B. Hunt, Governor
|DOC managers juggle duties to attend training||On the road again
Truck drivers for the department's warehouse deliver supplies to more than 200 locations across the state
While much of the world is still in bed, these drivers begin their day navigating the states highways and byways by the glow of their headlights.
Despite the early morning hours, Fred Raynor says he loves his job. A truck driver with DOC for more than six years, Raynor, age 61, has been driving trucks for most of his adult life. Prior to coming to work for the Central Supply Warehouse, Raynor was a long-distance trucker for 20 years, hauling supplies up and down the entire East Coast and into the mid-west.
"I always wanted to drive a truck. I just really enjoy it," Raynor said. "If I had to say something bad about it, the worst part is being away from home and having to go sometimes when youd really rather be at home. But now that I drive for DOC, Im home almost every night."
Raynor enjoys his job so much that he didnt even let something like quadruple heart by-pass surgery stop him from driving for too long. Raynor said he woke up early one Monday morning in July having difficulty breathing. He went to the hospital that day and on Wednesday underwent surgery. Within seven weeks of his operation, Raynor was back at work hauling supplies across the state.
Units electronically enter their orders for supplies over the computer, and the orders print out each night at the warehouse. Donnie Matthews, manager of the warehouse division, said warehouse employees process approximately 6,000 orders every month.
According to Matthews, the warehouse stocks approximately 1500 different items including dry and canned foods, inmate and correctional officer uniforms, janitorial products and office supplies.
"When I first started working here at the warehouse nine years ago, we had 700 to 800 line items, now we have 1500," he said. "We maintain $10 million worth of inventory in the warehouse at all times and ship out more than $3 million worth of product each month."
With so many items being ordered by the units, the 18 employees and 24 inmates working at the warehouse stay busy filling orders and restocking inventory. Every day, employees pull enough items to fill seven or eight trucks.
When filling orders, Matthews said each item is checked twice to ensure accuracy once when the inmates pull the product off the shelves and once when the truck drivers deliver the items to the unit. Nothing can be taken off the truck without it first being checked off by the driver.
"Checking off inventory is just as big a responsibility as driving," Matthews said. "If the driver says something was not on the truck, we give the unit credit for that item. Whatever the driver says, goes."
With only the words of Rush Limbaugh and Dr. Laura coming over the AM radio to keep him company, Raynor expertly navigates his 18-wheeler along back roads en route to the states prisons. After six years of driving for DOC, Raynor can easily make his way to any one of the departments prisons without stopping to consult a map.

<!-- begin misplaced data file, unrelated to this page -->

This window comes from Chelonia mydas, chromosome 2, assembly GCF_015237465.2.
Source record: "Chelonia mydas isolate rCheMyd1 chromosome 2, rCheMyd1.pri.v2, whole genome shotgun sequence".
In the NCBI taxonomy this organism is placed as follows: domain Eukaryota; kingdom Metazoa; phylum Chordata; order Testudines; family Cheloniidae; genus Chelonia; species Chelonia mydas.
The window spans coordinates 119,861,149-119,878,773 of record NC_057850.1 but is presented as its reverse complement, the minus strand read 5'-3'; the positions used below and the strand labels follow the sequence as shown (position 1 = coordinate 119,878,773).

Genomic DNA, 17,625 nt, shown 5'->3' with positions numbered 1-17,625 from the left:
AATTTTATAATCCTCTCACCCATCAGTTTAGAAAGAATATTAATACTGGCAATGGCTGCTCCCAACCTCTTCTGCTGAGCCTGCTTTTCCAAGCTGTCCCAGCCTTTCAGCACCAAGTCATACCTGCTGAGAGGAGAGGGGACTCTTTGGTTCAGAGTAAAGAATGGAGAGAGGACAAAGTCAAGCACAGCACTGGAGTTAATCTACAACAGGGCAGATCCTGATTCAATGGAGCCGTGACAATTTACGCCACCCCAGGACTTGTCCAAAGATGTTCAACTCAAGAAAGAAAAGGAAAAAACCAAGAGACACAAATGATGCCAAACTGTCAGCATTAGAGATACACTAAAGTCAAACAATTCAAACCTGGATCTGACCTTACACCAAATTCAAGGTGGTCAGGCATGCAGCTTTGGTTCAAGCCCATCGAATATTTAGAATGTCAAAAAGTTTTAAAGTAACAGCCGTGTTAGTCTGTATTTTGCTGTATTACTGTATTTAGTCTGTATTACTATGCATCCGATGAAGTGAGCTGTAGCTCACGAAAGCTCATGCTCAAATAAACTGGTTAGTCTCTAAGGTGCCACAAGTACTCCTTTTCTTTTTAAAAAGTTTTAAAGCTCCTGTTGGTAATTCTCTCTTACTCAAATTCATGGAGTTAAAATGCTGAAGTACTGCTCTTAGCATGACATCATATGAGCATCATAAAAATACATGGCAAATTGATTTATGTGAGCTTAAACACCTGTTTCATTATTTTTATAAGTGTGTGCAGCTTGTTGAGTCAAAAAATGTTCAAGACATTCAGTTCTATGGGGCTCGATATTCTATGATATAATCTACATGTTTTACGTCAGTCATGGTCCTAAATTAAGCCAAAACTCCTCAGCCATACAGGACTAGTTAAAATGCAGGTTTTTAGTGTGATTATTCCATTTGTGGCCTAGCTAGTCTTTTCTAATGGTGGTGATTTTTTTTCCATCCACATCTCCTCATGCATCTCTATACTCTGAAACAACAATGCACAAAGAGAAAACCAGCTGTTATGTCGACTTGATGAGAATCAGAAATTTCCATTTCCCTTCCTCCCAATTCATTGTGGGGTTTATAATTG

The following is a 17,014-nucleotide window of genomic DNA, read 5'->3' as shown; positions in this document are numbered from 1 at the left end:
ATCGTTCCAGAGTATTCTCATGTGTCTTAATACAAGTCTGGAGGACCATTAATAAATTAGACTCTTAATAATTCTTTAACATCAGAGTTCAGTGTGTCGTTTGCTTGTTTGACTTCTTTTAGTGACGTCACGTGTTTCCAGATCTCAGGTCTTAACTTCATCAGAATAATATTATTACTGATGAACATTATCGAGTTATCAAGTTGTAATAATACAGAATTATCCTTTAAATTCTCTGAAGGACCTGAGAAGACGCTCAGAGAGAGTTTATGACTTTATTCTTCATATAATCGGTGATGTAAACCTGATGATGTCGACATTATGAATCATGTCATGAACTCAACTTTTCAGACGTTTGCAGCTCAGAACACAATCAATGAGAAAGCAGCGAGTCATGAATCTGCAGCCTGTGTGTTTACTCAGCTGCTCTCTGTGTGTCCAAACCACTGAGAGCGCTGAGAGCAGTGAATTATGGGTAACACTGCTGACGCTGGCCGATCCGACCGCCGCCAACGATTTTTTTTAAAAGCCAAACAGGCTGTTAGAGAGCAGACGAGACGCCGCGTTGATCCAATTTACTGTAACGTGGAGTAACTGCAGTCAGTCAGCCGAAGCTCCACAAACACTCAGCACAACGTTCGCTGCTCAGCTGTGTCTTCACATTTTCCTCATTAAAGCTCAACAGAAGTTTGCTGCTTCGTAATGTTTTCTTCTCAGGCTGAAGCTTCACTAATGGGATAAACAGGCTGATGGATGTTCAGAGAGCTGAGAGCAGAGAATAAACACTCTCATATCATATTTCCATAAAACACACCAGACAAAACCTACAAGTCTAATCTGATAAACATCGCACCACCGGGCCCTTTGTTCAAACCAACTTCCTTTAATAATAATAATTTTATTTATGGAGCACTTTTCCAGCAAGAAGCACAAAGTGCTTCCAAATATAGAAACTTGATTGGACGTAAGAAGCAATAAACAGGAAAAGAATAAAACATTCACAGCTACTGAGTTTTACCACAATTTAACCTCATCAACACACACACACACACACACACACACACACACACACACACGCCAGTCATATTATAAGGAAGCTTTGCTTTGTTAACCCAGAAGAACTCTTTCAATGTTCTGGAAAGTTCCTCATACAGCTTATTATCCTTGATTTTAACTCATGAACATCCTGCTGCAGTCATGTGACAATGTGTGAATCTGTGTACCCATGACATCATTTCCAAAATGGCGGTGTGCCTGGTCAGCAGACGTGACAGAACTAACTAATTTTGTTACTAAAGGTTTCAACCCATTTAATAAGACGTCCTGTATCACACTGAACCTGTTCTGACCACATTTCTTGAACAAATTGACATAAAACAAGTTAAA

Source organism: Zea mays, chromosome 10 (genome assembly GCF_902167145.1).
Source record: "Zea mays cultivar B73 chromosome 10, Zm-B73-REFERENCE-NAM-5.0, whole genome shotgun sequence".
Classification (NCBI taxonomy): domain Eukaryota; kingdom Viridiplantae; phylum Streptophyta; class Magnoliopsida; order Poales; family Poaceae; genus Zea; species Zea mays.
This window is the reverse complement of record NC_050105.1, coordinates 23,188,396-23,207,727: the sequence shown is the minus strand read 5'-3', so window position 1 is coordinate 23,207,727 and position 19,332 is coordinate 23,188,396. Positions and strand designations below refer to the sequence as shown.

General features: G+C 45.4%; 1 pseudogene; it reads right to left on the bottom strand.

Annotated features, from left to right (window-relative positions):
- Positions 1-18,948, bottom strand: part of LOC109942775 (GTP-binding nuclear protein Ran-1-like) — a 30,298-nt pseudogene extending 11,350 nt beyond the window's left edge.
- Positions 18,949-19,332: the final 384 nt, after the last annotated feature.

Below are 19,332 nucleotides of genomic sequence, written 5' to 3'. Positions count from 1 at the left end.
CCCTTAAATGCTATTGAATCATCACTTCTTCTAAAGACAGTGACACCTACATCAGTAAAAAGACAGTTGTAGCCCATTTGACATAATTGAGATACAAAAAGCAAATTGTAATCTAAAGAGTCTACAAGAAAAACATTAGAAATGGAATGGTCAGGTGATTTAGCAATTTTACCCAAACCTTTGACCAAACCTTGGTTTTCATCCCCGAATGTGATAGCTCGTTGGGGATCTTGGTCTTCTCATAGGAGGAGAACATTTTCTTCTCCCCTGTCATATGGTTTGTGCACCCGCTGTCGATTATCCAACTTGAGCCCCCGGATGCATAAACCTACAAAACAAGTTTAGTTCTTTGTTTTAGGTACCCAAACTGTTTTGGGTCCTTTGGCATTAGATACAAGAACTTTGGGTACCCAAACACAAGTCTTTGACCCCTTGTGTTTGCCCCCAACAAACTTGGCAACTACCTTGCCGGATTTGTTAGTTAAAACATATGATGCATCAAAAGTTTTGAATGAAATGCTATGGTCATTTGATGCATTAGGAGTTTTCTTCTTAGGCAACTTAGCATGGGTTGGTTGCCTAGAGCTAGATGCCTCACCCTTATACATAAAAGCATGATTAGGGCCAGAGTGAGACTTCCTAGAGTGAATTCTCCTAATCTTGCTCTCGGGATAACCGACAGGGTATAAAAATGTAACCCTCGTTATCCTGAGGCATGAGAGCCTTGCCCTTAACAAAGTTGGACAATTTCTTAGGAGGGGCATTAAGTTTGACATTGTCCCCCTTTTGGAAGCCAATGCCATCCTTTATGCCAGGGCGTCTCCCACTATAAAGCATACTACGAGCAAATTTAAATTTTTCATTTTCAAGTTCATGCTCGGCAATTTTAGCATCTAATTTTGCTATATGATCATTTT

"I always like to tell people that Ive been in every prison in the state," he said with a smile. "That makes for good conversation."
Before Raynor is allowed to enter or leave a prison with his truck, an officer must always check the vehicle inside and out to make sure he is not bringing in any contraband or illegal substances or transporting any inmates out.
Raynor said once when he was delivering supplies to Anson Correctional Center and another driver was delivering to Brown Creek Correctional Institution, an inmate managed to hide underneath some packing material in the back of the other drivers truck. Raynor and the other driver both stopped for gas and lunch and drove all the way back to Raleigh before realizing someone was in the back of the truck. Knowing it was an inmate, they reported to the warehouse office, and the Garner Police, Central Prison and a K-9 dog all responded and got the inmate out.
"It was July at the time and probably 104 degrees in the back of that truck," Raynor said. "That inmate was dying to get out by the time we got back to Raleigh."
Raynor said in all the years hes been driving trucks, hes only been involved in one bad wreck, and the wreck was not his fault. Prior to coming to work for DOC, Raynor was driving in New Jersey and a man who was parked on the side of the road got out of his car and ran out in front of Raynors truck. Raynor said the authorities believe the man probably committed suicide.
Matthews said all of the warehouses drivers have safe driving records.
"My guys do a good job," he said. "Ive been here nine years now, and weve had a few bumps and bruises, but 95 percent of those werent our fault. Theyve driven more than three million miles in the last nine years and have not had a major accident that speaks well of the drivers."
In addition to being safe drivers, Matthews said the nine truck drivers are also always willing to help out during disasters like Hurricane Fran. During such disasters, the drivers are often called on to deliver supplies to the hardest hit areas. After Hurricane Fran, the drivers hauled fresh water to the beach, using their truck bumpers to clear paths through sand that was blocking the roadway.
"Any time theres a crisis, these guys are called upon, and they go," Matthews said. "No matter how early in the morning." u
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